Yes, you still have them after twenty years in the business. After about ten years they abate quite a bit, until you take on a new job. Then you’ll have them for the next year or so. Repeat for each job change. Also, periods of intense stress and long hours, like Holiday Season, will bring them on.
My nightmare is usually structured the same – just the location and details change. It’s like one of those fever-dreams that go in circles endlessly, never achieving resolution, and also never giving over into a new topic.
I am on the floor of an unfamiliar restaurant (in my dream it’s where I work, but in reality I’ve never seen the place). The general sense is that it’s getting busy a little too early. I already have a couple of tables, and I’m not really caught up with … whatever. And I’m not quite in the rhythm of the shift, either.
I have to go back to the kitchen to get a coffee. Perfect example. It sets the carousel spinning.
The coffee station is not set up. I have to make the coffee. Grab the bag . . . Wait! Where are the coffee bags?
Off to Dry Storage. It’s like picking through the warehouse at the end of Indiana Jones. Endless.
Meantime, I have the sense that I’m getting new tables while I’m back here searching for coffee. The searching goes on and on, heartbeat racing so much it’s a wonder I’m still asleep. Finally, in that semi-conscious way, I force myself to have the coffee, and get the hell out of Dry Storage.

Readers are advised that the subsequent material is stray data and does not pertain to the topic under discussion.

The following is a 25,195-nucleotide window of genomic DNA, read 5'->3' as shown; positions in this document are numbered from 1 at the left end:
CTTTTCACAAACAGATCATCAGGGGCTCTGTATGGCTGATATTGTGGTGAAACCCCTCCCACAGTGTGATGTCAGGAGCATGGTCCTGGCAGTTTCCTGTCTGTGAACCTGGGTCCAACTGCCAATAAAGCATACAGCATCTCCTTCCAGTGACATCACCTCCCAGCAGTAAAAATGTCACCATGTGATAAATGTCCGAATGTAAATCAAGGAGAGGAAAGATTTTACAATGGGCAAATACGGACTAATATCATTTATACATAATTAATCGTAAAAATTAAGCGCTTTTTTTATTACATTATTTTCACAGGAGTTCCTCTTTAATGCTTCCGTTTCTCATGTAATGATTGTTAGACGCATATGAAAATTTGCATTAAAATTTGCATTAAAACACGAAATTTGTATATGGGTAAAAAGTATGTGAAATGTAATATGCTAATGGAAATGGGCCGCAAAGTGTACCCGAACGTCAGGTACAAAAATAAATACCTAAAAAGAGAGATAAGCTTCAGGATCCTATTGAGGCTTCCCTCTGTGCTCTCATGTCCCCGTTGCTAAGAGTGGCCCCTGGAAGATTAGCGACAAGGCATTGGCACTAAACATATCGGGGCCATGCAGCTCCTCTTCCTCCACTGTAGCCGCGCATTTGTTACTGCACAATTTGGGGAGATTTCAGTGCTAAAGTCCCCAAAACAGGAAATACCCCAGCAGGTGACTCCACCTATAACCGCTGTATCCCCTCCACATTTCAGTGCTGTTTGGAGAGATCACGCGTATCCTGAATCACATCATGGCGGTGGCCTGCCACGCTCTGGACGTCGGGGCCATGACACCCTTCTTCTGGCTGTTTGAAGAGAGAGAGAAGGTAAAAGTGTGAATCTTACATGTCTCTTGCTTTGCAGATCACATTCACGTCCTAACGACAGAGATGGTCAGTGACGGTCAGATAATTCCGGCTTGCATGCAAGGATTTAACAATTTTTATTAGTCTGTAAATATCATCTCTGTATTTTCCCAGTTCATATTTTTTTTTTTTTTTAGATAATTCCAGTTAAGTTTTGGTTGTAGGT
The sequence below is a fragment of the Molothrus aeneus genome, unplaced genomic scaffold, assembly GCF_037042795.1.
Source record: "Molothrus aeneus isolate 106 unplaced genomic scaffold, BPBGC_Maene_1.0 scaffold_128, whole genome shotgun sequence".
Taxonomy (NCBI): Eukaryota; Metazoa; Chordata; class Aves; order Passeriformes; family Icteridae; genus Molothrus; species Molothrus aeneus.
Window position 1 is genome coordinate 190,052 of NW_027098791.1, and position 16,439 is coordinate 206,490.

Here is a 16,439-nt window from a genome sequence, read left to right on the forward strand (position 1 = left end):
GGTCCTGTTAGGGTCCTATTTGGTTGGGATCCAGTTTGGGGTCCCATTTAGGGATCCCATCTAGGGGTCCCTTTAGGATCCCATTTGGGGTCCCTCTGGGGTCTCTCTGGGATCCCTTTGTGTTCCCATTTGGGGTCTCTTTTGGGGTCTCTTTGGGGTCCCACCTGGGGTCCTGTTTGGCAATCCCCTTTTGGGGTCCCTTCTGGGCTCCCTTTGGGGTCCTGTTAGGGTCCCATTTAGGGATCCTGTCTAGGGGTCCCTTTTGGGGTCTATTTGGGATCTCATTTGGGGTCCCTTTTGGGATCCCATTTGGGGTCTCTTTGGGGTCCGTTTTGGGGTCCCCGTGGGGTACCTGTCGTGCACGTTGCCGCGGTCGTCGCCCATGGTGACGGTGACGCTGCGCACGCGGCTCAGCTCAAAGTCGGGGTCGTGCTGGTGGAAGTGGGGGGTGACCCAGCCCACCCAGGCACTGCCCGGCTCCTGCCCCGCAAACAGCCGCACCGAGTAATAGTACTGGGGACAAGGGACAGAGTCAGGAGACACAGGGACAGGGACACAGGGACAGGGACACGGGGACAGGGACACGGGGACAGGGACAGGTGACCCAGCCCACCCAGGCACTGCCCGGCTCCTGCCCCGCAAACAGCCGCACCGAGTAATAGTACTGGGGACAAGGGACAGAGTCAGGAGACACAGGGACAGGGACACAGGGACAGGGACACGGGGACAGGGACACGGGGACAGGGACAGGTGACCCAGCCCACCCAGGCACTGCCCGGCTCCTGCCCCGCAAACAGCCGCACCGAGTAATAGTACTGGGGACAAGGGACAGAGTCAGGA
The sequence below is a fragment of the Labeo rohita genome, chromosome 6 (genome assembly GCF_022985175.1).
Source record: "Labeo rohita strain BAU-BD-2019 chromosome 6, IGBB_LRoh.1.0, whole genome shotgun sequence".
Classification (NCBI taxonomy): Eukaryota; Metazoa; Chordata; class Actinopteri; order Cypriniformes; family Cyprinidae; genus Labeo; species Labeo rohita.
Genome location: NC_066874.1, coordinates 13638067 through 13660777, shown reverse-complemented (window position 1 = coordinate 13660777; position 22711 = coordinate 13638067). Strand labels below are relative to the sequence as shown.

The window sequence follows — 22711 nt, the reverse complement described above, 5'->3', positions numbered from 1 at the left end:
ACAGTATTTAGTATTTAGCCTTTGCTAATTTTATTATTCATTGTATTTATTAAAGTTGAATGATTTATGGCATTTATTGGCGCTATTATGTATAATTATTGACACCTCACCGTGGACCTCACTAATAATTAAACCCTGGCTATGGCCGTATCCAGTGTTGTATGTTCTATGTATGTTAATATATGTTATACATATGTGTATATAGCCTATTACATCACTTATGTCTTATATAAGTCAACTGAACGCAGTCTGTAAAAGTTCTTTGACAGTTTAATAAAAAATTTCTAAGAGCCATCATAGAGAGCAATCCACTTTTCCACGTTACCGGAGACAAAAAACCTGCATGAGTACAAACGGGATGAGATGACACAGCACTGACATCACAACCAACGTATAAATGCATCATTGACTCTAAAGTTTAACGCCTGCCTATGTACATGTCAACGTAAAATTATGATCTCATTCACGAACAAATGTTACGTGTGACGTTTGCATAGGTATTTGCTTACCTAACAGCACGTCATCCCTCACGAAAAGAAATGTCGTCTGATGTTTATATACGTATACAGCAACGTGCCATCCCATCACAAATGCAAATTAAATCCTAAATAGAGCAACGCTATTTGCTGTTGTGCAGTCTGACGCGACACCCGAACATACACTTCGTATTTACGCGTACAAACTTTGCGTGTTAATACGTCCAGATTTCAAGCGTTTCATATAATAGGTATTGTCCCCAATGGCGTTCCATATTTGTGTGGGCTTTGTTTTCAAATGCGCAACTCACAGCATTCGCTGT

Now I have to freakin’ make it. And all the while I know I’ve been seated two more times and I’m still not on the floor. I start the coffee. I figure I can take the first cup out of the machine and save some time – at this point, who cares if it’s too strong? So while it’s dripping, I go to set up the rest of the stuff: creamer, teaspoon, sugar caddy.
No creamers prepped, and no half and half carton nearby. Off I go to the Walk-In.
The Walk-In Experieince is a repeat of the Dry Storage Experience. And I’m getting more tables on the floor.
Eventually, what seems like hours, I have a station full with like a dozen tables, and I still have not been back to the floor. I know I’m getting fired, and it’s not my fault . . .